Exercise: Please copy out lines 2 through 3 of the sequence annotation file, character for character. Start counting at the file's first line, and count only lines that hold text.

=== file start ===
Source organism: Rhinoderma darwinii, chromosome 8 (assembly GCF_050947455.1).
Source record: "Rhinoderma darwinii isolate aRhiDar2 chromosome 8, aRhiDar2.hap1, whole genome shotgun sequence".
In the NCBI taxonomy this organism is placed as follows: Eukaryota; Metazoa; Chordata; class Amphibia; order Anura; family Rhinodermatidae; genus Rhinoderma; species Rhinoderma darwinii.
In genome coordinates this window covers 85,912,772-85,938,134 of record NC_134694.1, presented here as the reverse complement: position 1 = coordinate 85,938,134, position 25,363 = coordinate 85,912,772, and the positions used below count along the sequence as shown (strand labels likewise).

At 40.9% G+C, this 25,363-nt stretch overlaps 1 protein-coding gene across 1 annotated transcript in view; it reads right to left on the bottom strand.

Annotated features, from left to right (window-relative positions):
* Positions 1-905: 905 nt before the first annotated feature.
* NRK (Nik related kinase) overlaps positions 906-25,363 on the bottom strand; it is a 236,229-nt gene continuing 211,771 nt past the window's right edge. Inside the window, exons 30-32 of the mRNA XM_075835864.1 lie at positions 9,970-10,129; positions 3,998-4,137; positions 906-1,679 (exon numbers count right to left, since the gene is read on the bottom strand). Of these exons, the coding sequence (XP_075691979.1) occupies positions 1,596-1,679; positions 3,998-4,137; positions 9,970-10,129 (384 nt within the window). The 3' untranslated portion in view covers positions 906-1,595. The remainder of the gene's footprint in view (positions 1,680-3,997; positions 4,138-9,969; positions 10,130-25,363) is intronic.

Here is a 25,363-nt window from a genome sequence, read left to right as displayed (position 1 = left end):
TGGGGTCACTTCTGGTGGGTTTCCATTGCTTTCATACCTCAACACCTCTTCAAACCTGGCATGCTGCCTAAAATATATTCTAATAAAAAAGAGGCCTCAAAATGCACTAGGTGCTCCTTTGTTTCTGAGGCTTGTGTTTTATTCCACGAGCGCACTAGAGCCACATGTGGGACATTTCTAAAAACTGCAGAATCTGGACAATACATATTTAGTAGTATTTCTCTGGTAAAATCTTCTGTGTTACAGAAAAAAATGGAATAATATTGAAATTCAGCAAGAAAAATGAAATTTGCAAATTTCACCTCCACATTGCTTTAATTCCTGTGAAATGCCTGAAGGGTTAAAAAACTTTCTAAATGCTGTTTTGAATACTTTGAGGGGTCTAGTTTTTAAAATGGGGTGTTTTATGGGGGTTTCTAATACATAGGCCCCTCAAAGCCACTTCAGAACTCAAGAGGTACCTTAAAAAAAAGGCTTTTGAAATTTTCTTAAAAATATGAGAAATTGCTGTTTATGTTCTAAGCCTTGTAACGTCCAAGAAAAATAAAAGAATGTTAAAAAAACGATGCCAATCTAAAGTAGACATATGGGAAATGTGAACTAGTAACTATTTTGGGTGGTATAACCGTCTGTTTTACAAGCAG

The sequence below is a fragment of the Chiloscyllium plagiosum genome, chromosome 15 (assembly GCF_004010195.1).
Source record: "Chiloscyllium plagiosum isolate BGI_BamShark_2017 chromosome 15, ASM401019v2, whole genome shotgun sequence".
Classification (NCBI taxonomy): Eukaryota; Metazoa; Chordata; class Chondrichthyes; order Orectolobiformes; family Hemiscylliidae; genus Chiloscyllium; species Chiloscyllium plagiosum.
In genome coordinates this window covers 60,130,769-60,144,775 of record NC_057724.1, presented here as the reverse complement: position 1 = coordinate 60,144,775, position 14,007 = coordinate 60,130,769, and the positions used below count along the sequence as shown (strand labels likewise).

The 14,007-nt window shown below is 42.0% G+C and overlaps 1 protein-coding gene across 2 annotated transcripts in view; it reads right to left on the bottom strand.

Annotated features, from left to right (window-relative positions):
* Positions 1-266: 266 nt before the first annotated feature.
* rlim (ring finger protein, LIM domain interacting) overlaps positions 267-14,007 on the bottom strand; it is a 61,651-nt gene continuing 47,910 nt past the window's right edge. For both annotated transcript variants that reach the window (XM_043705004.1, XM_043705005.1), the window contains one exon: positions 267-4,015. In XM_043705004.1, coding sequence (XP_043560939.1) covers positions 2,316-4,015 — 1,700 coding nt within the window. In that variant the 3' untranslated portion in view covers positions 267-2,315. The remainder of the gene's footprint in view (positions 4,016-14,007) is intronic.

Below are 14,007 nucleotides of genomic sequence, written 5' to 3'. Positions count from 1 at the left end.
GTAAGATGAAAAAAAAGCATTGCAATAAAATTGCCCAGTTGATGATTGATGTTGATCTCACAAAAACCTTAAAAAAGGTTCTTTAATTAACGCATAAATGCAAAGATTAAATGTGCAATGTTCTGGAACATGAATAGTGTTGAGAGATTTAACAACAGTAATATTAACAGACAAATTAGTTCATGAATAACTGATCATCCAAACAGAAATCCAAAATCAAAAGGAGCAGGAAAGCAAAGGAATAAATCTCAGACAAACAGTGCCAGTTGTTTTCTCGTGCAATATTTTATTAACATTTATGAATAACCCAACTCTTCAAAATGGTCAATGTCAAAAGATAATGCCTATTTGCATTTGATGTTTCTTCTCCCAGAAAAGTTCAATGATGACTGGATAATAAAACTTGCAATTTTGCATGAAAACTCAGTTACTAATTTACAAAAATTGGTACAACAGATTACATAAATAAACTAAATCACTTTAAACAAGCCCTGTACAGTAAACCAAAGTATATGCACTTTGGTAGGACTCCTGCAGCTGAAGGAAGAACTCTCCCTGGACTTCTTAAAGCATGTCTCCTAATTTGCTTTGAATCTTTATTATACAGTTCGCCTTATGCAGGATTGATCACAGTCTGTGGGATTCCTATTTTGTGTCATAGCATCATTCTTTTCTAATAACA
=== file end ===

Source record: "Rhinoderma darwinii isolate aRhiDar2 chromosome 8, aRhiDar2.hap1, whole genome shotgun sequence".
In the NCBI taxonomy this organism is placed as follows: Eukaryota; Metazoa; Chordata; class Amphibia; order Anura; family Rhinodermatidae; genus Rhinoderma; species Rhinoderma darwinii.